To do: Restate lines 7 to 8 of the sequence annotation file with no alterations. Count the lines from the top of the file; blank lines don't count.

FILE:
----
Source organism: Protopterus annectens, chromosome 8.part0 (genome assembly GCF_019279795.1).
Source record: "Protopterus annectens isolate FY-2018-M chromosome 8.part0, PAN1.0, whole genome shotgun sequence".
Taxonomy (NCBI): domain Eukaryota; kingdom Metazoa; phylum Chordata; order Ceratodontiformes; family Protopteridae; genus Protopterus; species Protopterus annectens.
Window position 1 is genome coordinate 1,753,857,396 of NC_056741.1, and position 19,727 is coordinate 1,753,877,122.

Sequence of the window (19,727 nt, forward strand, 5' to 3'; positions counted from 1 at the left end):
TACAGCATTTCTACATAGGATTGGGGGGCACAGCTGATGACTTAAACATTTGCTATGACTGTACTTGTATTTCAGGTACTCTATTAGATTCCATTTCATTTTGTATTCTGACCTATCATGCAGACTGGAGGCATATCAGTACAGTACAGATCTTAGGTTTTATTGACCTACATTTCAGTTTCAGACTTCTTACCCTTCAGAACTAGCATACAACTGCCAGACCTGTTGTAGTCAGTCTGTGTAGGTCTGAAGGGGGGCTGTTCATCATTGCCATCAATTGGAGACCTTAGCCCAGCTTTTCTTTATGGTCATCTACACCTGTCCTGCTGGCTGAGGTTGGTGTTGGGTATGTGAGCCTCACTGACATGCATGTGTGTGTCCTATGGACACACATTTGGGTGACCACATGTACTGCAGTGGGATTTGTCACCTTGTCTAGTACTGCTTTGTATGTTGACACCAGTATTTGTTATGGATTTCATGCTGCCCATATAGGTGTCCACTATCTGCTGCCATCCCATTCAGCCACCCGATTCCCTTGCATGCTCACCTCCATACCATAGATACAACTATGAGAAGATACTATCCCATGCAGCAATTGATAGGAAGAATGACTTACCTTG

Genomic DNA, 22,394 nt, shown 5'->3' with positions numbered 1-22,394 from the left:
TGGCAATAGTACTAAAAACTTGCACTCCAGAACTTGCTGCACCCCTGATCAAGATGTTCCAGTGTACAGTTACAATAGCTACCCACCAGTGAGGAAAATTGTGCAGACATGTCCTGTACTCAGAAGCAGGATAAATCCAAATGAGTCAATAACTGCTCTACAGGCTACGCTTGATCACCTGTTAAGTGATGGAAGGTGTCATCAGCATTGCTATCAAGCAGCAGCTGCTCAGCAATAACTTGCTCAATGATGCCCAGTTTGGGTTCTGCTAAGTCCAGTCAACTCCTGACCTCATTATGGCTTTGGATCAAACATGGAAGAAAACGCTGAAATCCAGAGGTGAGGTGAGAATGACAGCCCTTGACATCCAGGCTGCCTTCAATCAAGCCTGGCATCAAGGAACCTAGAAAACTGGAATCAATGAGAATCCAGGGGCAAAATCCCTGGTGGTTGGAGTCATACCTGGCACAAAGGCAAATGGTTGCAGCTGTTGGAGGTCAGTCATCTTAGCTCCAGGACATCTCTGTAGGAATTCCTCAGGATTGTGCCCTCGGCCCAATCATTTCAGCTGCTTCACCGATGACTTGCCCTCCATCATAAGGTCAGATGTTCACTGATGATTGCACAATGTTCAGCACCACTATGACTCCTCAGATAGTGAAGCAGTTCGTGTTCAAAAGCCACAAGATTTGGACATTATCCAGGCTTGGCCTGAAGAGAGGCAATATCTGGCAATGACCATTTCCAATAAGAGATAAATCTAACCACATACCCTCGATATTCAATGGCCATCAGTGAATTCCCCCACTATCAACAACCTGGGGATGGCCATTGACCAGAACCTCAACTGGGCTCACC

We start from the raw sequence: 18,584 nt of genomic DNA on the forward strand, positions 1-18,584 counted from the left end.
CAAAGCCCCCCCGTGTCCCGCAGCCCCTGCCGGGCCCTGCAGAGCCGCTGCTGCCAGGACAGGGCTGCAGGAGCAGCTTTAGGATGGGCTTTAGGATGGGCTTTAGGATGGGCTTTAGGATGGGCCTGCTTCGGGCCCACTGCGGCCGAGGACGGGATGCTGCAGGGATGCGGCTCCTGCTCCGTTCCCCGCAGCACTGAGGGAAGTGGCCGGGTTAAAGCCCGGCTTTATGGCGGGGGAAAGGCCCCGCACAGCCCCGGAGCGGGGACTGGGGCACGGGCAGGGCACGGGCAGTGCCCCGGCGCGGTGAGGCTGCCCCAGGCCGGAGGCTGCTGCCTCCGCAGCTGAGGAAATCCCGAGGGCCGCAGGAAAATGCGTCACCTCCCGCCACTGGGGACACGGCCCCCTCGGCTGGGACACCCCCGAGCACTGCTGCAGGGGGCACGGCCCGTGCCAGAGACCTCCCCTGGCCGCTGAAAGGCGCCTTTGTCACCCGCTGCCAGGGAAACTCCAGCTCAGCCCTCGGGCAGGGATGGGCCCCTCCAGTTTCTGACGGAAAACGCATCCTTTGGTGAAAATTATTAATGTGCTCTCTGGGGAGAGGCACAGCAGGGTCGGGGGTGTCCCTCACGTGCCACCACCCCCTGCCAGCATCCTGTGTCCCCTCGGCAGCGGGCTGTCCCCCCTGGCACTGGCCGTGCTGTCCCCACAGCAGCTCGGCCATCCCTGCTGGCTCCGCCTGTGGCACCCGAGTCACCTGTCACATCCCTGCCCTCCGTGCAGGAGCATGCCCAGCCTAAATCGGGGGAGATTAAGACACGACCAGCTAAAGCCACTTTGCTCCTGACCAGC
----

Genomic DNA, 22,394 nt, shown 5'->3' with positions numbered 1-22,394 from the left:
TGGCAATAGTACTAAAAACTTGCACTCCAGAACTTGCTGCACCCCTGATCAAGATGTTCCAGTGTACAGTTACAATAGCTACCCACCAGTGAGGAAAATTGTGCAGACATGTCCTGTACTCAGAAGCAGGATAAATCCAAATGAGTCAATAACTGCTCTACAGGCTACGCTTGATCACCTGTTAAGTGATGGAAGGTGTCATCAGCATTGCTATCAAGCAGCAGCTGCTCAGCAATAACTTGCTCAATGATGCCCAGTTTGGGTTCTGCTAAGTCCAGTCAACTCCTGACCTCATTATGGCTTTGGATCAAACATGGAAGAAAACGCTGAAATCCAGAGGTGAGGTGAGAATGACAGCCCTTGACATCCAGGCTGCCTTCAATCAAGCCTGGCATCAAGGAACCTAGAAAACTGGAATCAATGAGAATCCAGGGGCAAAATCCCTGGTGGTTGGAGTCATACCTGGCACAAAGGCAAATGGTTGCAGCTGTTGGAGGTCAGTCATCTTAGCTCCAGGACATCTCTGTAGGAATTCCTCAGGATTGTGCCCTCGGCCCAATCATTTCAGCTGCTTCACCGATGACTTGCCCTCCATCATAAGGTCAGATGTTCACTGATGATTGCACAATGTTCAGCACCACTATGACTCCTCAGATAGTGAAGCAGTTCGTGTTCAAAAGCCACAAGATTTGGACATTATCCAGGCTTGGCCTGAAGAGAGGCAATATCTGGCAATGACCATTTCCAATAAGAGATAAATCTAACCACATACCCTCGATATTCAATGGCCATCAGTGAATTCCCCCACTATCAACAACCTGGGGATGGCCATTGACCAGAACCTCAACTGGGCTCACC